Browning Extends X-Bolt Eclipse Rifle Line


The Browning X-Bolt Eclipse series has expanded to offer shooters models perfect for competition or coyote hunting.

Have a hankering to chase varmints or knock out the bull's eye? Then Browning might have what you're looking for in two new variants of one of its popular X-Bolt Eclipse rifle.

Browning’s X-Bolt Eclipse rifle series has always offered shooters something a bit out of the ordinary.

Stocked in a light and hardy laminate, the rifles have been a perfect option for those who put their firearms through the wringer. But the stock also has the features to make it a precision shooter, in addition to being rugged.

The Utah gun designer has expanded the traditionally large-game focused X-Bolt variant, now offering options to those searching for a rifle perfect for smaller game or knocking out the X-ring off the firing line. Browning introduced the Eclipse Target and Varmint models this year, giving shooters all the advantages of the unique line, but in calibers perfect for competition and coyotes hunts.

The Eclipse Target is offered in two of the most popular competition calibers — the 6.5mm Creedmoor and .308 Winchester. While the Eclipse Varmint is set to mystify rock chucks and other critters, slinging .204 Ruger, .223 Remington and .22-250 Remington rounds.

The new rifles have many features those familiar with the X-Bolt and Eclipse lines will quickly recognize. But each also has some particular tweaks that tailor them to their task — mainly pertaining to their barrels.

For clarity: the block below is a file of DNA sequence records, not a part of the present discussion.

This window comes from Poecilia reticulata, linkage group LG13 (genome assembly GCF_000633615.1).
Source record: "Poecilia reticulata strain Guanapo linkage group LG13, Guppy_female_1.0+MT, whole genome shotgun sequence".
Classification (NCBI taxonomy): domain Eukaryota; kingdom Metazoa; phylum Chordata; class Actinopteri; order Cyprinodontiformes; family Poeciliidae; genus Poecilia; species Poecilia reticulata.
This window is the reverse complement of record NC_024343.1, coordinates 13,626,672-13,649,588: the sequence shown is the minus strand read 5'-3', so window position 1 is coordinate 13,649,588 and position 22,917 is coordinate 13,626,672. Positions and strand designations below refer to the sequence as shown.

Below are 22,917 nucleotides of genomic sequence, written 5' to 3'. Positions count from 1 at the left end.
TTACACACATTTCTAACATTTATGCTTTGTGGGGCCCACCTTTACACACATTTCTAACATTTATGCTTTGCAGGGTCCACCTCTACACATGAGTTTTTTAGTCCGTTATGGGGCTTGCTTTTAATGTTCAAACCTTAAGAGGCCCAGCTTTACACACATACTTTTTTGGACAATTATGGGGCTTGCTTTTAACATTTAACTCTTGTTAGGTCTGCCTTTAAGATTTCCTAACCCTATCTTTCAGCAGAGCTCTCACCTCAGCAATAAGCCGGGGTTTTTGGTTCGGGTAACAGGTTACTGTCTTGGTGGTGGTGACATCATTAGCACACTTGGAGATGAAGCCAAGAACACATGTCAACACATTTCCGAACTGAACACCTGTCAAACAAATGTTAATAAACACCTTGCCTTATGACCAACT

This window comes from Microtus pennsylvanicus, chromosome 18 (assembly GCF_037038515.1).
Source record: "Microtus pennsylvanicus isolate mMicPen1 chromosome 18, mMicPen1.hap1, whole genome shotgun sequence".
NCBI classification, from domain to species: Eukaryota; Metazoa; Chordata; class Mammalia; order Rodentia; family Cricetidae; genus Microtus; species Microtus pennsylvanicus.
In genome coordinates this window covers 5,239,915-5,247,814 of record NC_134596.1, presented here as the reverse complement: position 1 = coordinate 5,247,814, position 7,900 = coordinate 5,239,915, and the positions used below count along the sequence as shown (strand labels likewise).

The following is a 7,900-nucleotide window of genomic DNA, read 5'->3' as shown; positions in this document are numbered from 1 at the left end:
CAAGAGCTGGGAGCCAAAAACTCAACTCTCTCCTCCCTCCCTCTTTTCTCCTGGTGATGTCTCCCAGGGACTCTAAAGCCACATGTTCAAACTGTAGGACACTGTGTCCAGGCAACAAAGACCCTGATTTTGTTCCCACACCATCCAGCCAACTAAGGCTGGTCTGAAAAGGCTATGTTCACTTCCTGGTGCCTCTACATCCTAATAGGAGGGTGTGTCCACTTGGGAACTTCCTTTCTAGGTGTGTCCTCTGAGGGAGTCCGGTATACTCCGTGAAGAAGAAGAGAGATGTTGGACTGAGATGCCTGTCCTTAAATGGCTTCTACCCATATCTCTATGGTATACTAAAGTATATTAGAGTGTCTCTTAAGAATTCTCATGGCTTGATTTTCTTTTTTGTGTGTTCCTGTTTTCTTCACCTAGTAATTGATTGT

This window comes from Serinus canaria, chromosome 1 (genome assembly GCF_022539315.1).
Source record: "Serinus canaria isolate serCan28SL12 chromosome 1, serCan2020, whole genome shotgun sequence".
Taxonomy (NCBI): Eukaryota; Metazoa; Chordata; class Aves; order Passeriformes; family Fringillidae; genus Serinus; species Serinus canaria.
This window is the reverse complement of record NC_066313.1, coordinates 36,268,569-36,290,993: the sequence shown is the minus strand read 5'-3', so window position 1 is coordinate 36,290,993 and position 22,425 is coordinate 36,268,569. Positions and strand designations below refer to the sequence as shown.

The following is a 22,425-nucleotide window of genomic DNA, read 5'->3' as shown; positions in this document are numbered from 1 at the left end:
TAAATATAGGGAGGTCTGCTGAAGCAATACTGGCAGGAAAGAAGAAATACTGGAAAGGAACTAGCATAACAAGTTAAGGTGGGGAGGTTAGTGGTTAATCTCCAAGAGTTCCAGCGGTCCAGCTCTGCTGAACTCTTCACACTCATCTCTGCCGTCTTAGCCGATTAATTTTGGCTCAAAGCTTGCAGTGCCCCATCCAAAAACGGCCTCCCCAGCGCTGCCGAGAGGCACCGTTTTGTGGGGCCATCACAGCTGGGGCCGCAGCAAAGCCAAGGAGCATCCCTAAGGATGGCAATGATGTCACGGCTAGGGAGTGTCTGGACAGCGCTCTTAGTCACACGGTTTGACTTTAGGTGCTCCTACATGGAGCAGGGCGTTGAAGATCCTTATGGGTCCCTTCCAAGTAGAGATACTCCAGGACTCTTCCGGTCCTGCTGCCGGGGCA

Both of the new Eclipse variants are outfitted with target-crowned heavy bull barrels, offering shooters superior harmonics and heat dispersion, thus aiding in the accuracy inherent to their missions. The Target version, however, has a slightly heavier and more stable 28-inch barrel, while the Varmint model's 26-inch barrel should make it a more maneuverable firearm in the field.

The barrel differences, however, does not equate to a huge jump in weight, with only around a half-pound variance between the Target and Varmint models. Of course, given many varmint shooters take aim off a portable bench or tripod, this should not put a crimp in their style.

Browning’s new X-Bolt Eclipse rifles not only have the calibers tailored to their tasks, but also barrel lengths.
Browning’s new X-Bolt Eclipse rifles not only have the calibers tailored to their tasks, but also barrel lengths.

As far as the features common to the X-Bolt line, one that should win plenty of fans is the line's Feather Trigger. The company’s proprietary adjustable trigger allows shooters to modify pull weight to their preference or the task at hand. The triggers can be tuned from 3 to 5 pounds, giving them plenty of versatility on or off the bench.

The cut of the Eclipse's stock should also be an attraction for those searching for every advantage at the range in the field.

The most obvious attribute is its thumb-hole, which allows for a comfortable and natural grip on the rifle. But there are other features that have the potential to win favor. The stock also has a Monte Carlo cheek piece, helping with a firm weld and clear sight line. And the forend is wide and flat, adding to its stability when placed on a rest.

The rifles also come with the X-Bolt’s X-Lock scope mounting system. Browning touts the four-screw system as being a more stable optics platform, compare to the conventional two-screw systems.

Both the Eclipse Varmint and Eclipse Target have an MSRP of $1,069.99

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